Grow Your Own Microgreens!

Microgreens have recently been getting a lot of attention in health circles, but once that first sunflower shoot introduced itself to me once upon a salad, I have been inspired ever since. Microgreens give you the most bang for your bite. Yep, eat less, get more. You maximize the quality of nutrients to the highest level when you grow your own food. Microgreens are so simple to grow and provide awesome benefits for food security right in your own home.


What is a Microgreen?

A microgreen is the second stage of plant development. It is between a sprout and “baby” green.They differ from sprouts in that you are not eating the roots, but are harvesting the stems and leaves once the roots are established and the cotyledons open.


Why are Microgreens Awesome?

Microgreens are nutrient dense packages of goodness. They are loaded with enzymes and contain an increased vitamin content, as well as better mineral availability. The sprouting process dramatically improves their quality of protein that complements other protein sources well. You will even benefit from the essential fatty acids found in them. To top it off, they are also chock full of antioxidants to protect cells against free radicals.

The sprouting process boosts the nutrient content to the maximum level possible for absorption. You would have to eat 3-16 times the amount of mature plant to get the equivalent nutrient levels in one serving of microgreens.

Other than nutritional awesomeness, they can easily be grown locally, in small spaces, year round, and are ready in 1-4 weeks!

How to Enjoy Them

Try them in salads, stir fries, wraps, and egg dishes.


What Will You Need to Grow Your Own

  • Seeds
    • My personal favorites are organic Sunflower, Pea, and Broccoli.
  • Living Soil
    • Okay, so I am pretty excited about sharing this with you, but of course I am a soil freak, so I want to touch on this aspect of growing your microgreens for a moment. If you don’t think you like greens because they taste bitter, well that is because they were not grown in nutrient dense soil. Healthy soil makes tasty plants. If grown in living soil, your microgreens should have a “sweet” taste.
    • Good Soil Should Contain:
      • Organic Matter
      • Microbial Community (mycorrhizal fungi, bacteria, protozoa)
      • Minerals
    • A good sprouting soil blend is:
      • 30% Organic Compost
      • 30% Peat Moss or Coconut Coir
      • 15% Vermiculite
      • 15% Sand
      • 10% Worm Castings (delivers bioavailable minerals to the soil)
      • Trace minerals
      • Organic kelp meal (add to soak water and soil for a nutrition boost)
  • Other than seeds and soil, you will also need:
    • Trays (2, one with drainage holes, one without)
    • Tile to fit in the tray
    • Unbleached paper towels (can go in your compost pail)
    • Heavy stone or brick to weigh down tiles
    • Water: Chlorine is bleach, bleach kills life, use non chlorinated water
    • Air, make sure you have good airflow to prevent mold (a fan or similar and don’t over crowd seeds.)
  • Optimal temperature is between 67 and 70 degrees Fahrenheit.

How To Set Up Your System

  1. Add your soil mixture to the tray and smooth out, but do and compact. It should be 1-2 inches even of soil. You don’t want the tray to be too much deeper than the soil or there will be some air flow issues.
  2. Soak the seed, if appropriate for seed type. You can add organic kelp meal to the soak water. Broccoli seeds should and be soaked for more than 2 hours. Peas and sunflowers should be soaked overnight or up to 18 hours. You reduce wasted space when you sprout the larger seeds prior to planting in the tray. You can use a half gallon sprouting jar or a similar concept with a bucket. The sprout time is generally 1 – 2 days, or until you see a small tail emerging. You want to make sure you rinse the seeds twice a day during the sprouting process to prevent mold.pea-330337__180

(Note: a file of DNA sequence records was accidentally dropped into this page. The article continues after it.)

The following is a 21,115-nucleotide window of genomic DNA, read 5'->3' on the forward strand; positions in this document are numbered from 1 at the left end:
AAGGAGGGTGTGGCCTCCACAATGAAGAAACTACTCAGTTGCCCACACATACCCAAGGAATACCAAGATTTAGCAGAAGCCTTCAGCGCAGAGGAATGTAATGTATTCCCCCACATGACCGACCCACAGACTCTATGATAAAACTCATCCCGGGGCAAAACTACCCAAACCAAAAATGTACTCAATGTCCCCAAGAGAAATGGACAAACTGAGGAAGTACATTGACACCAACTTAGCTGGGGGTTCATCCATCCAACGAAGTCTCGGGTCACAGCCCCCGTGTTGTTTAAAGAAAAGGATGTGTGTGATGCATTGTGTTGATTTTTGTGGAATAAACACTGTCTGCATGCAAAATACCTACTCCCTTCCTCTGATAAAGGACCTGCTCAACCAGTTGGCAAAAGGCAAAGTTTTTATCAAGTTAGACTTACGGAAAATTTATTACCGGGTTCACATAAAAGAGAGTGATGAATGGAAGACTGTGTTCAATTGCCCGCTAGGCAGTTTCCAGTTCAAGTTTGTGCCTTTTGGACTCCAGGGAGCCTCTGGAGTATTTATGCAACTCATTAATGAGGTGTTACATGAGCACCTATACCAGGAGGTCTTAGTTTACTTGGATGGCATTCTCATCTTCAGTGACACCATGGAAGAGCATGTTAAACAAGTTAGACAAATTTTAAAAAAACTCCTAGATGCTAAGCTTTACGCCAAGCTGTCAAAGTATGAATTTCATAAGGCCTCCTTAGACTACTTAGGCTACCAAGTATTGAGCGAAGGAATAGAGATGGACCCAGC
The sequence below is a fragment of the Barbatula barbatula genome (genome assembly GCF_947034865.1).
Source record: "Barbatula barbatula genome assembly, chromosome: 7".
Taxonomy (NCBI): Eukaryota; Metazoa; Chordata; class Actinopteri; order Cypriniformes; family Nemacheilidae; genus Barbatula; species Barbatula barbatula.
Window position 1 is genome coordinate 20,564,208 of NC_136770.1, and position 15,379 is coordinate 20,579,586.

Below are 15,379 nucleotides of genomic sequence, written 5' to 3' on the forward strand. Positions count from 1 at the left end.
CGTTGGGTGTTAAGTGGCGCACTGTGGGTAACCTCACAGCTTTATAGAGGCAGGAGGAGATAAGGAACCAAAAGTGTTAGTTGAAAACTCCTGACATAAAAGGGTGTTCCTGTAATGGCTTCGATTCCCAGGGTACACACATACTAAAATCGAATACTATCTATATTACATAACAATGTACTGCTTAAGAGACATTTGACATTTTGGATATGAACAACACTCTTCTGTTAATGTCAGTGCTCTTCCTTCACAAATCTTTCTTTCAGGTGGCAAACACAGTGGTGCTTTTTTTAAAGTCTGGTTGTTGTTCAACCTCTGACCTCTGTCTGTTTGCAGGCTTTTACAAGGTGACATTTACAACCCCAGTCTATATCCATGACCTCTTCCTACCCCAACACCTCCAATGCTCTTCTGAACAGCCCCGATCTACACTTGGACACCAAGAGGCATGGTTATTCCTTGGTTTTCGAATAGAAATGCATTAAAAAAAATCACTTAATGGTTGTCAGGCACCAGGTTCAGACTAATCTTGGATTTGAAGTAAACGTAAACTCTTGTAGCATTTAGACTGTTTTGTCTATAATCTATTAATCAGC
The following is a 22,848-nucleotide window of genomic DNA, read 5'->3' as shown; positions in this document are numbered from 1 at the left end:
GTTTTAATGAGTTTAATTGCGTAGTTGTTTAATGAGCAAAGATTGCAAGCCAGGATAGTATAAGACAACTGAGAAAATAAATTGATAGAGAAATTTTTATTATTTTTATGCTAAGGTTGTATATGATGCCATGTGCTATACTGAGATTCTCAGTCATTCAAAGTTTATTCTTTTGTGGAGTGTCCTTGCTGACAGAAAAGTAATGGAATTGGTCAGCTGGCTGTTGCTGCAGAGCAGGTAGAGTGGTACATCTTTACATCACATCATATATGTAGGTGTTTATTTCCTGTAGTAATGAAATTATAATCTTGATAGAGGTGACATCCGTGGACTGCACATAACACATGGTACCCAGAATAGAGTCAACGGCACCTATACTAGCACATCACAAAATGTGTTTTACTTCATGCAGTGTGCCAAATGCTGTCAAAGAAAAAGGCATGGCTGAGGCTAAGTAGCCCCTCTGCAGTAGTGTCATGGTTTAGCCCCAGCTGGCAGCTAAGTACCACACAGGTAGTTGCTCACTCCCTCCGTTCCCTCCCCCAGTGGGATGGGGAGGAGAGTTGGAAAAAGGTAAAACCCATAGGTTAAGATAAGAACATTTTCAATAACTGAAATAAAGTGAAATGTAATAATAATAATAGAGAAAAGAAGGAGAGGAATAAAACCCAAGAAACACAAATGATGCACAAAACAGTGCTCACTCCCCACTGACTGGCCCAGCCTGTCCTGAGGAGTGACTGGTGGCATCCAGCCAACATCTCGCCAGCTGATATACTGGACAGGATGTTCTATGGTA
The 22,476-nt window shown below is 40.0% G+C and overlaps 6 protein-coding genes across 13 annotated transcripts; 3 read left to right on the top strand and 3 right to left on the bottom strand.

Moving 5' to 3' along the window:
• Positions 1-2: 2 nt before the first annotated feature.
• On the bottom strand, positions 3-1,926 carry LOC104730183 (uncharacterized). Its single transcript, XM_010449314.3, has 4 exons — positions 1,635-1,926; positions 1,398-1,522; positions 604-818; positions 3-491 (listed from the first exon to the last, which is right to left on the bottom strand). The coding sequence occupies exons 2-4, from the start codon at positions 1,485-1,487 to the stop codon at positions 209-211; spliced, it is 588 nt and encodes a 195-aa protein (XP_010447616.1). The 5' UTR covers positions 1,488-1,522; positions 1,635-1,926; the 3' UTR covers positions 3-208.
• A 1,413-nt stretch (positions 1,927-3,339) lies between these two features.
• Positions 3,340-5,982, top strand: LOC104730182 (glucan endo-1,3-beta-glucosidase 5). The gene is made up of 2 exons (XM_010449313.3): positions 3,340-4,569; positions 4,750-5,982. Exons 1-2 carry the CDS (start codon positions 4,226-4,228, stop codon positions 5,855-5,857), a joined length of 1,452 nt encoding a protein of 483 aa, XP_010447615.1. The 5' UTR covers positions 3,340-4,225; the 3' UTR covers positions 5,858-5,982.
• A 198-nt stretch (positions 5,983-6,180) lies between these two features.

3. Sow the seeds. The soil should be moist but not saturated. Sprinkle and spread them evenly over the soil. The density depends on the stage in which you are planning to harvest the microgreens. For small, one week microgreens, you can do one thin layer with the seeds touching. For two to three week microgreens, you want to leave a little more space between the seeds/sprouts. Feel free to grow a mixture of seeds the have the same harvest time for greater diversity.
  4. Water, press and cover the seeds. Lay an unbleached paper towel over your seeds, then give it a generous spray down, then place the tiles over them and place a brick or stone on each tile. Alternatively, for smaller seeds, you can just stack the trays in each other and put an empty tray on top with a stone for weight.
  5. Leave trays covered for 2 – 3 days. Check the trays twice a day to see if the soil needs water, it should be moist, not wet.
  6. Once you notice the seeds starting to push up about ½ and inch in the cracks between the tiles, you know your microgreens are ready to be exposed to indirect sunlight. If your microgreens begin to get tall and “leggy”, they may need more light. Grow lights are a good option. Be careful with direct hot sunlight as it may damage the sprouts.
  7. Then harvest in 1 – 3 weeks with sharp scissors by snipping them near the base. Rinse and dry before storing them in the refrigerator.



Dan Kittredge, The Bionutrient Food Association

About the Author

Jessica Smith is a certified Ecological Farmer and Nutritional Therapy Practitioner who is passionate about sharing health and environment enhancing information for all who read to apply to their life and experience the benefits. She teaches courses at the University of Richmond and also enjoys working with the guys over at to spread health knowledge to the world.